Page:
‘Military Language: How Was the Language Used by Leaders During the COVID-19 Pandemic Manifested in Their Crisis Management Strategies?’ interrogates the role of language in understanding how governments and political leaders manage times of crisis. Ella Bindley and Joseph Earnshaw analyse the use of militaristic language by different global leaders during the pandemic using political, linguistic and feminist perspectives to understand the long-term political implications of such violent rhetoric.

In ‘Identity: Narratives of Heroes, Villains and Victims’, Kleopatra Efstathiou and Griffin Rohleder deconstruct how the pandemic saw the emergence of meaningful and morally-loaded identities and narratives such as ‘dutiful citizen’, ‘supermum’, and the ‘unvaccinated’. Through the Narrative Policy Framework, they explore how people are affected by the impact of these constructed normative hierarchies.

‘Mobile Phones: Sick of Your Phone Yet? The Infectiousness of Mobile Phone Usage during the Pandemic and the Generational Divide’ provides a commentary on the encroachment of tech companies into the space of public health policymaking, increasing not only mobile phone use in general, but also the generational inequalities of this rapid digitalisation of daily life. Pei Yi Chin and Tijana Kovac examine the growing exclusion of marginalised communities such as older adults due to a lack of digital access or literacy, as well as online learning’s damaging effect on the mental health of young people.

Building on this discussion of growing digitalisation during the pandemic, ‘TikTok: Platform Capitalism and Prosumer Culture’ uses a Political Economy approach to investigate the rapid growth of TikTok over the course of the pandemic. Through this analysis, Nadège Studeny and Jazir Mohammed exhibit TikTok as an example of prosumer culture, with the role of the consumer playing an active part in the growth of the company, as well as the impact of algorithm-based ad-targeting.

Temiloluwa Taiwo Olaojo and Isabelle Zhu-Maguire break through taboos surrounding death in order to expose the exploitative practices of the coffin supply chain in ‘Coffins: What Contributes to the Unethical Nature of the Global Coffin Supply Chain?’. This paper unmasks the unsustainable use of historic rainforest wood and the unethical conditions coffin manufacturer workers endure.

‘Mental Health: Is Pandemic Stress Exclusive to the Rich?’ addresses the impact of the pandemic on the mental health crisis and the growing discourses of mental wellbeing that surrounded it. Within this paper, Ayu Larasati and Tom Zundel articulate the ways in which mental health is interwoven within capitalism and neo-liberalism. Ultimately, those with insecure jobs and housing suffer greater anxiety and depression; yet mental health services are often out of reach for low-income people due to the commercialisation of care.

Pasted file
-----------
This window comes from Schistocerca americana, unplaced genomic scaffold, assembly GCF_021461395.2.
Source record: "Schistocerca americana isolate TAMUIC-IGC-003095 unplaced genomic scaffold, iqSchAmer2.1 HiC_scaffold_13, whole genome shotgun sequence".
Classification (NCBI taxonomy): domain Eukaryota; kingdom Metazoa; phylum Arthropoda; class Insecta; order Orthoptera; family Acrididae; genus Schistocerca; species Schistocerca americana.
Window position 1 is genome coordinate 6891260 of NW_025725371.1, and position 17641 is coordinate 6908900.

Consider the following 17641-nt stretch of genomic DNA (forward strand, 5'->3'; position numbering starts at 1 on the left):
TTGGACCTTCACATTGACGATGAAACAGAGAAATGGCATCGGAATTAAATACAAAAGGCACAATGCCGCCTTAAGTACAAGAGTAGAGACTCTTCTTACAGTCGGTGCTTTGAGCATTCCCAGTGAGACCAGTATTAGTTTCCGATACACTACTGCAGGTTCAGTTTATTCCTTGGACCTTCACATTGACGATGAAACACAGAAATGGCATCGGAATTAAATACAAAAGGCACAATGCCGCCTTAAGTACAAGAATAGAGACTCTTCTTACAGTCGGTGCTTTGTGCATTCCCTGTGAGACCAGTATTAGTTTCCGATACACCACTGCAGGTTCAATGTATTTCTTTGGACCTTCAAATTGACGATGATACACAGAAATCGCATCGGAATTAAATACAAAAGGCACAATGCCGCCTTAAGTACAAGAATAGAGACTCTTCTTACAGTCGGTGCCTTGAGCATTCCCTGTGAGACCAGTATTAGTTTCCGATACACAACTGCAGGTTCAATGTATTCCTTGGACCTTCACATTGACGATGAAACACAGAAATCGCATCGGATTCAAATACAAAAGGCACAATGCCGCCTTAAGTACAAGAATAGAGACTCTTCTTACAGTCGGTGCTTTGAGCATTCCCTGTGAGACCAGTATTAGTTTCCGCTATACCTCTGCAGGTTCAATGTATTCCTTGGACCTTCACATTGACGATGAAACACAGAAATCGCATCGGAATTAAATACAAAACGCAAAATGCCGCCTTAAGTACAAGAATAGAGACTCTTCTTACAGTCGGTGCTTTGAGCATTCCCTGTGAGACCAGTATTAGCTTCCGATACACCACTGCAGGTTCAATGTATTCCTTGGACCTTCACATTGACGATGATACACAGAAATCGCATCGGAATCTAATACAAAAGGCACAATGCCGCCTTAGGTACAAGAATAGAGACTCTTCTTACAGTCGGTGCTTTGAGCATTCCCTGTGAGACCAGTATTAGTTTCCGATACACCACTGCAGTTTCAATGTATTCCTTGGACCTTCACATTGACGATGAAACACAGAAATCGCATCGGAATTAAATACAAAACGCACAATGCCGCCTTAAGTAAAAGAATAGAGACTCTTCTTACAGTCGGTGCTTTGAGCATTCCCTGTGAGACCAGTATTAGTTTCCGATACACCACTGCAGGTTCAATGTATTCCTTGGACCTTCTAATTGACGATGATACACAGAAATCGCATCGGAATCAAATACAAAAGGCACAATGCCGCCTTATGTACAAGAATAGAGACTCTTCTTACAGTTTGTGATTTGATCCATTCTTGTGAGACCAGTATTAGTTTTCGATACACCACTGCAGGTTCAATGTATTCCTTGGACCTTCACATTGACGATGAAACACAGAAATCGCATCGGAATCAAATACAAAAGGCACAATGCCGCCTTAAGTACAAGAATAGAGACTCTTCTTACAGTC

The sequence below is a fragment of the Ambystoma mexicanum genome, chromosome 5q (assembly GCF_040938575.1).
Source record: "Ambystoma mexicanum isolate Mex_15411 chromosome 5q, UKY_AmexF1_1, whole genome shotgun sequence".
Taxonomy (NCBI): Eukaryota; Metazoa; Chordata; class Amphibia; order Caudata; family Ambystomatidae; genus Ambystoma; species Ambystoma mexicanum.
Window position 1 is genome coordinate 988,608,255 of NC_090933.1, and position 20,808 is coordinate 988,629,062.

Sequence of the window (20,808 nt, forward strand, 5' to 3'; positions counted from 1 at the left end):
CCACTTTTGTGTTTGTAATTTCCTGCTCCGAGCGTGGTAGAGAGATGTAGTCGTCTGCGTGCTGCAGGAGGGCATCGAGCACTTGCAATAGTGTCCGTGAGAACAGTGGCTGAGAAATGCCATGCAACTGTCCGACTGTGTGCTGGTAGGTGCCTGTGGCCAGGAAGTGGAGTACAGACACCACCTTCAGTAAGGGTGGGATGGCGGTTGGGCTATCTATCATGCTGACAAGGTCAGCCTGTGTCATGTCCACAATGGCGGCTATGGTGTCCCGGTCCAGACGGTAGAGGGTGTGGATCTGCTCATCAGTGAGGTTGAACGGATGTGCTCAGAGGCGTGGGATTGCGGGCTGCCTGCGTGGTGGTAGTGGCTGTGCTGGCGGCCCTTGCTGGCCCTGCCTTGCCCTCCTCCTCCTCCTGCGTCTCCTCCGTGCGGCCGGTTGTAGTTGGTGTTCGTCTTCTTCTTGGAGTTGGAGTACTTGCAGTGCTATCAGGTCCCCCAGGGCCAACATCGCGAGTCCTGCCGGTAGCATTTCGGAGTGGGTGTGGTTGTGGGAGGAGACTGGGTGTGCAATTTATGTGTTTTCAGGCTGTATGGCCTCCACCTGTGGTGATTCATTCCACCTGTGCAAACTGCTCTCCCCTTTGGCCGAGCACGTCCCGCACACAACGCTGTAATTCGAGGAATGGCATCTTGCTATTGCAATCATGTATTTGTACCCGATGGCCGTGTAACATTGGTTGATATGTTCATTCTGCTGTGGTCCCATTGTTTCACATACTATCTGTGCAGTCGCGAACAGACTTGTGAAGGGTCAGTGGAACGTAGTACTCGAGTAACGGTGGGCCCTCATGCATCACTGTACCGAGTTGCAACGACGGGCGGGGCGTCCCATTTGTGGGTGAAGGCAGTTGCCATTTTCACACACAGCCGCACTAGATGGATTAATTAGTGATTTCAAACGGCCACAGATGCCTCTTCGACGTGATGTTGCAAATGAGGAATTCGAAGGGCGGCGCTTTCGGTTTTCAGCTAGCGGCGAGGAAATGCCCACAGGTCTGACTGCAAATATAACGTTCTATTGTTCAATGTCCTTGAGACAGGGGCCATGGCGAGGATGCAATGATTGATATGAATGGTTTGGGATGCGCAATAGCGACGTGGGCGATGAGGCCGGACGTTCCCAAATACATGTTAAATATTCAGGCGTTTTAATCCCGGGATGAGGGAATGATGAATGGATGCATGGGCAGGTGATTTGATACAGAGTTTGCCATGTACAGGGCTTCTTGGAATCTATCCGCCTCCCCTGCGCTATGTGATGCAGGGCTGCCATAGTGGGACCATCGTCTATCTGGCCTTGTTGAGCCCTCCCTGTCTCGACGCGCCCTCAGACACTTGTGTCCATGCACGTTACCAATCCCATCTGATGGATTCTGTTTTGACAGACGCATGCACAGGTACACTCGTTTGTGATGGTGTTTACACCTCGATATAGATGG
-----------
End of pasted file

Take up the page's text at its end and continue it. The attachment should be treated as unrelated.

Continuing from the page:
‘Precarity: How Did the Pandemic Reshape the Employment Landscape?’ explores the impact of the pandemic on employment stability, drawing focus on the increasing precarity and vulnerability of workers from all corners of the workforce. Basing this discussion on a historical backdrop of recent changes in job precarity, Oliver Hosking and Marina Yáñez Luque unpack the ongoing impact of such changes in the employment landscape, from lowering prospects of finding work to the serious implications for mental health.

William Dickins and Xinwen Zhang analyse the fiscal responses to the worldwide lockdowns made by the UK and Australia in their paper ‘Job (In)Security: Why Did More People Feel Insecure About Their Jobs During the COVID-19 Pandemic?’. They interrogate whether the business and finance-centric approaches of these deeply financialised economies are well-suited to support the lives of everyday people.


This issue sees the graduation of our editor Elle Pearson and with it the end of her time at Reinvention. Elle’s dedication and endless hard work have been constant sources of innovation at Reinvention, and greatly appreciated by the full team. I would also like to extend a warm welcome to our new editor Yit Wong, and to wish him the best as he takes on this new role. Special thanks go to the I-PEEL team, James Brassett, Tom Chodor, Juanita Elias, Samanthi Gunawardana, Ruben Kremers, Georgios Nikolaidis, Lena Rethel, and Ben Richardson, who have organised and coordinated the special section of this issue.

Finally, I must acknowledge everyone part of the incredible Reinvention team for their hard work in ensuring the publishing of this issue and continuing to propel the progress of this journal: a most sincere thank you to Elle, Yit, Inés, Naomi and Osamu.

To cite this paper please use the following details: Gardiner, M. and Y. Wong (2023), 'Regrowth and Reimagination: Seeking Solutions through Research', Reinvention: an International Journal of Undergraduate Research, Volume 16, Issue 2, https://reinventionjournal.org/article/view/1461. Date accessed [insert date]. If you cite this article or use it in any teaching or other related activities please let us know by e-mailing us at Reinventionjournal@warwick.ac.uk.